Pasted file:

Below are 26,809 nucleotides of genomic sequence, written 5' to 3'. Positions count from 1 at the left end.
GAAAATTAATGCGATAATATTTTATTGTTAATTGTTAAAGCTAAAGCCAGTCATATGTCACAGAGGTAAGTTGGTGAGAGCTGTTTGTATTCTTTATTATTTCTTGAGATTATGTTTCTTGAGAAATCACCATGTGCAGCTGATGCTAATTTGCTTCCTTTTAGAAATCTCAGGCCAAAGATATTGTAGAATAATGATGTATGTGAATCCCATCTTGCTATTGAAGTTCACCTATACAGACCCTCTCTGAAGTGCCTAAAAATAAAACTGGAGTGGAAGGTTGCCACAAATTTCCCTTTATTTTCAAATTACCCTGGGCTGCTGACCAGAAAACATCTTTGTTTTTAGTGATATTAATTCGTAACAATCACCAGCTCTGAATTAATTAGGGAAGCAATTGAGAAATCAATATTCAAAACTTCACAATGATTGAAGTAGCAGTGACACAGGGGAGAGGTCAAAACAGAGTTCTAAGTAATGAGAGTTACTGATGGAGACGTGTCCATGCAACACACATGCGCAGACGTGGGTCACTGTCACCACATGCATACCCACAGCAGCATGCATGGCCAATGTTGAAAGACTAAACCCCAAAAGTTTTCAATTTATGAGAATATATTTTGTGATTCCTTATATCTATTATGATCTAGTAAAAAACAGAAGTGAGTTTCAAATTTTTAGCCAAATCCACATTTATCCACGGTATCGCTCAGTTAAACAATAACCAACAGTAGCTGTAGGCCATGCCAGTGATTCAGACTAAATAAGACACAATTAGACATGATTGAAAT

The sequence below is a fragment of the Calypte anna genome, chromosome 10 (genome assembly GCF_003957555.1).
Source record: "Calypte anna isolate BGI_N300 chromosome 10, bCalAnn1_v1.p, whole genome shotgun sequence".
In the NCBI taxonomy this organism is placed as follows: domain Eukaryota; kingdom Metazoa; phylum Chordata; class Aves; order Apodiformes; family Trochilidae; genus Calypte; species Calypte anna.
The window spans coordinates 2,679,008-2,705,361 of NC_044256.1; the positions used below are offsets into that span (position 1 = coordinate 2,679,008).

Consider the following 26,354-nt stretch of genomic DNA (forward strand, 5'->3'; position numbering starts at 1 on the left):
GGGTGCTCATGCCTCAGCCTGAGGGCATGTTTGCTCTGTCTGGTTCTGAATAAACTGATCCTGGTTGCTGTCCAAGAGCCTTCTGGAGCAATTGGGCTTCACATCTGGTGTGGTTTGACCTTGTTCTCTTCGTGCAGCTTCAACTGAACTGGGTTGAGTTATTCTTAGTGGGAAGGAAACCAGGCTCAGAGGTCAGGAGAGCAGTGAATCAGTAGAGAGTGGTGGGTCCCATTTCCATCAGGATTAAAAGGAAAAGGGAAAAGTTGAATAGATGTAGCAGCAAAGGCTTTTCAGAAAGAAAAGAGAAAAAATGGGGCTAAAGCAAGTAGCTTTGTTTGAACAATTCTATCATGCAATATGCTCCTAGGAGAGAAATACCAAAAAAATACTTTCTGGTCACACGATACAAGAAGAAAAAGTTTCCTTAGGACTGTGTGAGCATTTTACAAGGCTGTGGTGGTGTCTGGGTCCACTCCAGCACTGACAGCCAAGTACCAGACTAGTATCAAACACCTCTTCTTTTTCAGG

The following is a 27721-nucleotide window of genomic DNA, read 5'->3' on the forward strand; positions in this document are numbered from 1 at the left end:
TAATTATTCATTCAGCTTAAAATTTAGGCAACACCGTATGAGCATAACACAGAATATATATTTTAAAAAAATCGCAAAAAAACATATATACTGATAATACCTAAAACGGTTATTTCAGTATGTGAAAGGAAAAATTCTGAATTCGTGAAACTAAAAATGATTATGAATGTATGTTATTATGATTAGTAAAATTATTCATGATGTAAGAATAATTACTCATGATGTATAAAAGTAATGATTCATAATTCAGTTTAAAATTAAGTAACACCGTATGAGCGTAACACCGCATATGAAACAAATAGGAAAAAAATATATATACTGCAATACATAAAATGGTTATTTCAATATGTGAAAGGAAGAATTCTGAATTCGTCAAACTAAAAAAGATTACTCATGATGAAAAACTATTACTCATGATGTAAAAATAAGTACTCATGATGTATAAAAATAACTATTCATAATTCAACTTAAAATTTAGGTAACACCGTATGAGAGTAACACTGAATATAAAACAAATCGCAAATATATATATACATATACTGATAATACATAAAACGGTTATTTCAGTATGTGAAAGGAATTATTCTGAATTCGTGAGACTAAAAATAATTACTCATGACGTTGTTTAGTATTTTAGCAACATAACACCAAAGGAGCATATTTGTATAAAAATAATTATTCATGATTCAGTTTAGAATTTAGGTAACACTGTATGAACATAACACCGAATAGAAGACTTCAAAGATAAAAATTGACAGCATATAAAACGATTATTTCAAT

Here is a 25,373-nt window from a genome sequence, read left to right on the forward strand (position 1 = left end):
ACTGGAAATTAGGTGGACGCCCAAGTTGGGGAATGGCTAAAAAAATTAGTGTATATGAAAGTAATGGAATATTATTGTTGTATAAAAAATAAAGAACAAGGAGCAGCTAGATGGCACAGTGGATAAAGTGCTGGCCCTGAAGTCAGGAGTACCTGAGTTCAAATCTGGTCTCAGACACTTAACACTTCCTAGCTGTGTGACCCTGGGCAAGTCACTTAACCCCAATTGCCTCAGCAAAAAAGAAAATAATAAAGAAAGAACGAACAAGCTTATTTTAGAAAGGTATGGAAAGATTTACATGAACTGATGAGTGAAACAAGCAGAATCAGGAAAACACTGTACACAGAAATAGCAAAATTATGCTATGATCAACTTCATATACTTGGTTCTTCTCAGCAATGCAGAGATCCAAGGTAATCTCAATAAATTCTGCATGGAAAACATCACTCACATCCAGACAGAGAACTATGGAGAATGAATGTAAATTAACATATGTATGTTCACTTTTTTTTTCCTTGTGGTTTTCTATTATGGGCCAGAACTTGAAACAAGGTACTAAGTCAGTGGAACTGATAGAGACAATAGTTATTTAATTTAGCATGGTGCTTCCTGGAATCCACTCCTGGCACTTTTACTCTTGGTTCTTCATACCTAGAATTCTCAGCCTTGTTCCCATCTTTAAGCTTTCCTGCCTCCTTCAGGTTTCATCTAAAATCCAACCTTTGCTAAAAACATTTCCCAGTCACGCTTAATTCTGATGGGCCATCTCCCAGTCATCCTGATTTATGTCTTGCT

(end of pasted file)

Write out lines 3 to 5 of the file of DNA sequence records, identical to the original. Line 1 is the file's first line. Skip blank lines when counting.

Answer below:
The sequence below is a fragment of the Calypte anna genome, chromosome 10 (genome assembly GCF_003957555.1).
Source record: "Calypte anna isolate BGI_N300 chromosome 10, bCalAnn1_v1.p, whole genome shotgun sequence".
In the NCBI taxonomy this organism is placed as follows: domain Eukaryota; kingdom Metazoa; phylum Chordata; class Aves; order Apodiformes; family Trochilidae; genus Calypte; species Calypte anna.